Here in the Yucatan, our temperatures reach “hell-hot” in the summer months and air conditioning for most of us Gringos is a necessity, not a luxury. The locals, on the other hand, fight the heat in different ways. For example, we Gringos prefer sleeping in a bed, while the locals, from the poorest to the richest, usually prefer sleeping in a hammock!

The hammock hawkers roam the streets of downtown Merida where the tourists frequent and sell their wares. Hammocks make great souvenirs and are easy to pack in a suitcase – no worries about breakage!

There is a little pueblo, Tixkokob, less than one hour from Merida that is well-known for its hammocks, all of which are hand made! Quality varies as do prices. We decided to take a trip there to buy some hammocks and look around to see if we could get into any trouble!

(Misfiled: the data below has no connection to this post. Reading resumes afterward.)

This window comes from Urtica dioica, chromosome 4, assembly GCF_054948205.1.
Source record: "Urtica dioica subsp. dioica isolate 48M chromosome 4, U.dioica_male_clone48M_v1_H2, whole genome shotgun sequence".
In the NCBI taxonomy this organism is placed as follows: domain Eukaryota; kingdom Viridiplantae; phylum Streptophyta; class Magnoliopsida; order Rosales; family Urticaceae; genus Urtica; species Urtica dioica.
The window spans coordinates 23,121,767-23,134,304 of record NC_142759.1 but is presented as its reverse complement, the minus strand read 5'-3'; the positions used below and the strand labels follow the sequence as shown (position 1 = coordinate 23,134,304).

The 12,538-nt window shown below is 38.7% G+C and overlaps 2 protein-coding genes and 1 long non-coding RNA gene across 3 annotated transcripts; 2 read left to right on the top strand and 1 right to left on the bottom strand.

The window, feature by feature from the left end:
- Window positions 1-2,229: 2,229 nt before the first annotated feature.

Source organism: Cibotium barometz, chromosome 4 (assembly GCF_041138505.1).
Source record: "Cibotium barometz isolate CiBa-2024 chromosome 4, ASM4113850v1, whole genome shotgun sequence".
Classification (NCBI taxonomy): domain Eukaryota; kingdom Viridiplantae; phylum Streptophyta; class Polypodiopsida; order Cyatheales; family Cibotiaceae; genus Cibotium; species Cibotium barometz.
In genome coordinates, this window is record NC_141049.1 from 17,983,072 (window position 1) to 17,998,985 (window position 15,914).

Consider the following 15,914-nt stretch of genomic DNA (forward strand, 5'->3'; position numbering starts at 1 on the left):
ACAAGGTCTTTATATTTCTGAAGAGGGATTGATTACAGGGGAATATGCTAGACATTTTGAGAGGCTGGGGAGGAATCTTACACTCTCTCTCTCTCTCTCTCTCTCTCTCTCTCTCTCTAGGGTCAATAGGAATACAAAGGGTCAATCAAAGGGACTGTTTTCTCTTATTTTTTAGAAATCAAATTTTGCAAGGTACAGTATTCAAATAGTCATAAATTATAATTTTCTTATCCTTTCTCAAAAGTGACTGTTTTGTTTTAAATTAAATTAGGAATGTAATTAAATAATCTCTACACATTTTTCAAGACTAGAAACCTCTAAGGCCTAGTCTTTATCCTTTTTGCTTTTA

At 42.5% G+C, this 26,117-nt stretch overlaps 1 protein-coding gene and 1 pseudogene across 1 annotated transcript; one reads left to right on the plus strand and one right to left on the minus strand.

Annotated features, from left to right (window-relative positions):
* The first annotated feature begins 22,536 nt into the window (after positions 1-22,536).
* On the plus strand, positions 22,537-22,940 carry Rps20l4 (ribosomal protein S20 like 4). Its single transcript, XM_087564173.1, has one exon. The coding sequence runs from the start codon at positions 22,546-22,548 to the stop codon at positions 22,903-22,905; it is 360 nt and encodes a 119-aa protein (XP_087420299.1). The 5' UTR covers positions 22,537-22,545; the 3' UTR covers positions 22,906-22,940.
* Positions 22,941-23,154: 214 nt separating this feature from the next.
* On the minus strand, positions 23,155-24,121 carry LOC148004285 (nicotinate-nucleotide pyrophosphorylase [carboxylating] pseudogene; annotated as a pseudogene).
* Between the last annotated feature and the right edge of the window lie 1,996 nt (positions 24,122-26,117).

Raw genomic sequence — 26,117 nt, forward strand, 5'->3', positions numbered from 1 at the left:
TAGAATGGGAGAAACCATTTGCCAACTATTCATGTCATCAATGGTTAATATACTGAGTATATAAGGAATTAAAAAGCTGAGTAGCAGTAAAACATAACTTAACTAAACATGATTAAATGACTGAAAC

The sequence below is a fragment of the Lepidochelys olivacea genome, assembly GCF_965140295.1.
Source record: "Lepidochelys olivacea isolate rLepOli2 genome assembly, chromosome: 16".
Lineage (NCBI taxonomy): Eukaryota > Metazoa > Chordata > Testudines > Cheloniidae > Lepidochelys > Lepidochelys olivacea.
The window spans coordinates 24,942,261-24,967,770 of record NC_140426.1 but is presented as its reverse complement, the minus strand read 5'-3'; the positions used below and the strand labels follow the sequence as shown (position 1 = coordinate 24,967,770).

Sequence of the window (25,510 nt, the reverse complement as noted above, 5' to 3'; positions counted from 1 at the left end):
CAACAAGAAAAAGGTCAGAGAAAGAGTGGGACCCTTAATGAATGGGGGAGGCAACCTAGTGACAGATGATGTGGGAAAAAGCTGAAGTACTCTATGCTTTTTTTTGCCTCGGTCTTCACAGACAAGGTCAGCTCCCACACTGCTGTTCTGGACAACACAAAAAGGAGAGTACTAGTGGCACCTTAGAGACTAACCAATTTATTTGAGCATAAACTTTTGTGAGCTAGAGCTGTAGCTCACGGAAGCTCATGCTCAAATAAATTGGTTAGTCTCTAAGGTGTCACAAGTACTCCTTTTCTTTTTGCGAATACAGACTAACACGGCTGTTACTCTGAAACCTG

We found plenty of hammocks to buy, but not too much trouble. Because it was on the warmer side, we decided to stop in to a cantina and have a few cold beers to freshen us up! We got freshened! We enjoyed some ice cold beer and snacked on prepared pigs ears! Sounds a bit gross, but they are good when prepared properly. They’re especially good when you wash them down with a cold one! (or two!)

But buying hammocks was the most fun! They vary in quality from the very fine (about $50.00 US), to the “serviceable” (about $20.00 US). They have hammocks to sleep in, sit in, rest your feet on, and the color schemes are endless. Some are nylon, others are cotton, and still others are made from various synthetic fibers. Nylon usually lasts the longest, is easier to clean, and holds its color better than cotton. However, some people say that the nylon hammocks are a bit warmer than the cotton ones. I guess it all boils down to personal choice, but most folks swear that it is cooler to sleep in a hammock than a bed because of the way the hammock is made with the open-weave designs.

Personally, I have a fear of falling out of one of the damn things so I sleep in a bed in an air conditioned bedroom with a ceiling fan and a floor fan (when needed)! No hammocks for me, but I know that I am in the absolute smallest of minorities here in the Yucatan!